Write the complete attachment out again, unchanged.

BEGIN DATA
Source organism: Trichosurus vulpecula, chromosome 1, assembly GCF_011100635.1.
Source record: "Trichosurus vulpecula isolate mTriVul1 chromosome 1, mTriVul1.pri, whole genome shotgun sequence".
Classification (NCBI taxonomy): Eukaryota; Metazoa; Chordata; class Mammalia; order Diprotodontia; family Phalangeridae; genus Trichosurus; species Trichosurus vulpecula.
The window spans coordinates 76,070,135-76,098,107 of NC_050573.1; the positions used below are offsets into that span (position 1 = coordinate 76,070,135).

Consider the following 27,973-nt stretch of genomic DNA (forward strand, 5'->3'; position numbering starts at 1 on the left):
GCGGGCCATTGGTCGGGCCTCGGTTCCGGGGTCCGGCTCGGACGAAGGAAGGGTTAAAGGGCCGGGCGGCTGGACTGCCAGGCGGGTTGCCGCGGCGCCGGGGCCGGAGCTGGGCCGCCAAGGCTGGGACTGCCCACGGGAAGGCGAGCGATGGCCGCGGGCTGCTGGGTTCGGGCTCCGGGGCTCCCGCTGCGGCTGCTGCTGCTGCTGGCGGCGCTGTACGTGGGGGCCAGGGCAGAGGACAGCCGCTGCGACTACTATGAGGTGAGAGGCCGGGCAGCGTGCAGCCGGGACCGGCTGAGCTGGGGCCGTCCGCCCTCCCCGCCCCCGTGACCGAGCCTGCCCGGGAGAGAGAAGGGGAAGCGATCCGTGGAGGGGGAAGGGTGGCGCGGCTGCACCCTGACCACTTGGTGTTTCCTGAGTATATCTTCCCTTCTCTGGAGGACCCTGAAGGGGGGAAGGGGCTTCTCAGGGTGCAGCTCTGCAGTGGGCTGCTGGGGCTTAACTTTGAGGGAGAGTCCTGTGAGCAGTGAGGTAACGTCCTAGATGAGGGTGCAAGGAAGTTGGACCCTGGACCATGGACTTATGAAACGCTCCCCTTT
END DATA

Source organism: Trichosurus vulpecula, chromosome 1, assembly GCF_011100635.1.
Source record: "Trichosurus vulpecula isolate mTriVul1 chromosome 1, mTriVul1.pri, whole genome shotgun sequence".
Classification (NCBI taxonomy): Eukaryota; Metazoa; Chordata; class Mammalia; order Diprotodontia; family Phalangeridae; genus Trichosurus; species Trichosurus vulpecula.
The window spans coordinates 76,070,135-76,098,107 of NC_050573.1; the positions used below are offsets into that span (position 1 = coordinate 76,070,135).

Consider the following 27,973-nt stretch of genomic DNA (forward strand, 5'->3'; position numbering starts at 1 on the left):
GCGGGCCATTGGTCGGGCCTCGGTTCCGGGGTCCGGCTCGGACGAAGGAAGGGTTAAAGGGCCGGGCGGCTGGACTGCCAGGCGGGTTGCCGCGGCGCCGGGGCCGGAGCTGGGCCGCCAAGGCTGGGACTGCCCACGGGAAGGCGAGCGATGGCCGCGGGCTGCTGGGTTCGGGCTCCGGGGCTCCCGCTGCGGCTGCTGCTGCTGCTGGCGGCGCTGTACGTGGGGGCCAGGGCAGAGGACAGCCGCTGCGACTACTATGAGGTGAGAGGCCGGGCAGCGTGCAGCCGGGACCGGCTGAGCTGGGGCCGTCCGCCCTCCCCGCCCCCGTGACCGAGCCTGCCCGGGAGAGAGAAGGGGAAGCGATCCGTGGAGGGGGAAGGGTGGCGCGGCTGCACCCTGACCACTTGGTGTTTCCTGAGTATATCTTCCCTTCTCTGGAGGACCCTGAAGGGGGGAAGGGGCTTCTCAGGGTGCAGCTCTGCAGTGGGCTGCTGGGGCTTAACTTTGAGGGAGAGTCCTGTGAGCAGTGAGGTAACGTCCTAGATGAGGGTGCAAGGAAGTTGGACCCTGGACCATGGACTTATGAAACGCTCCCCTTT